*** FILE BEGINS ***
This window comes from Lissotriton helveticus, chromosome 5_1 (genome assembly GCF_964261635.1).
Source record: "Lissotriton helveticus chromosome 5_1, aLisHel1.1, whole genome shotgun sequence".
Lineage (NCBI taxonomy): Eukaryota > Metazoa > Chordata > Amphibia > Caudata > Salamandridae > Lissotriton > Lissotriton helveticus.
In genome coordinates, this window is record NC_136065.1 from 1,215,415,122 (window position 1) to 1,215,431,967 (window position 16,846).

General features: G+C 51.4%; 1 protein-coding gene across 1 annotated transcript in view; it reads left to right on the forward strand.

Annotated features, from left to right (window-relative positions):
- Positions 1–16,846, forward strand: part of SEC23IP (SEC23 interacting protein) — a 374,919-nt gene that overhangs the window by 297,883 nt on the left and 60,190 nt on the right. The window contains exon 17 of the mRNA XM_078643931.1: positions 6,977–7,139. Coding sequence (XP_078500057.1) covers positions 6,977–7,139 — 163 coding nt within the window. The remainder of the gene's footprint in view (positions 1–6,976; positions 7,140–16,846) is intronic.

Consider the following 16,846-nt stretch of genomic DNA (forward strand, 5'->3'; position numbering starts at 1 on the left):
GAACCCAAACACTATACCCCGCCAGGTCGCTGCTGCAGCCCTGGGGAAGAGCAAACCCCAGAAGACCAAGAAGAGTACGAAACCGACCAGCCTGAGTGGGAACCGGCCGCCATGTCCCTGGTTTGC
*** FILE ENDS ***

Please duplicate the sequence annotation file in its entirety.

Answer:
This window comes from Lissotriton helveticus, chromosome 5_1 (genome assembly GCF_964261635.1).
Source record: "Lissotriton helveticus chromosome 5_1, aLisHel1.1, whole genome shotgun sequence".
Lineage (NCBI taxonomy): Eukaryota > Metazoa > Chordata > Amphibia > Caudata > Salamandridae > Lissotriton > Lissotriton helveticus.
In genome coordinates, this window is record NC_136065.1 from 1,215,415,122 (window position 1) to 1,215,431,967 (window position 16,846).

General features: G+C 51.4%; 1 protein-coding gene across 1 annotated transcript in view; it reads left to right on the forward strand.

Annotated features, from left to right (window-relative positions):
- Positions 1–16,846, forward strand: part of SEC23IP (SEC23 interacting protein) — a 374,919-nt gene that overhangs the window by 297,883 nt on the left and 60,190 nt on the right. The window contains exon 17 of the mRNA XM_078643931.1: positions 6,977–7,139. Coding sequence (XP_078500057.1) covers positions 6,977–7,139 — 163 coding nt within the window. The remainder of the gene's footprint in view (positions 1–6,976; positions 7,140–16,846) is intronic.

Consider the following 16,846-nt stretch of genomic DNA (forward strand, 5'->3'; position numbering starts at 1 on the left):
GAACCCAAACACTATACCCCGCCAGGTCGCTGCTGCAGCCCTGGGGAAGAGCAAACCCCAGAAGACCAAGAAGAGTACGAAACCGACCAGCCTGAGTGGGAACCGGCCGCCATGTCCCTGGTTTGC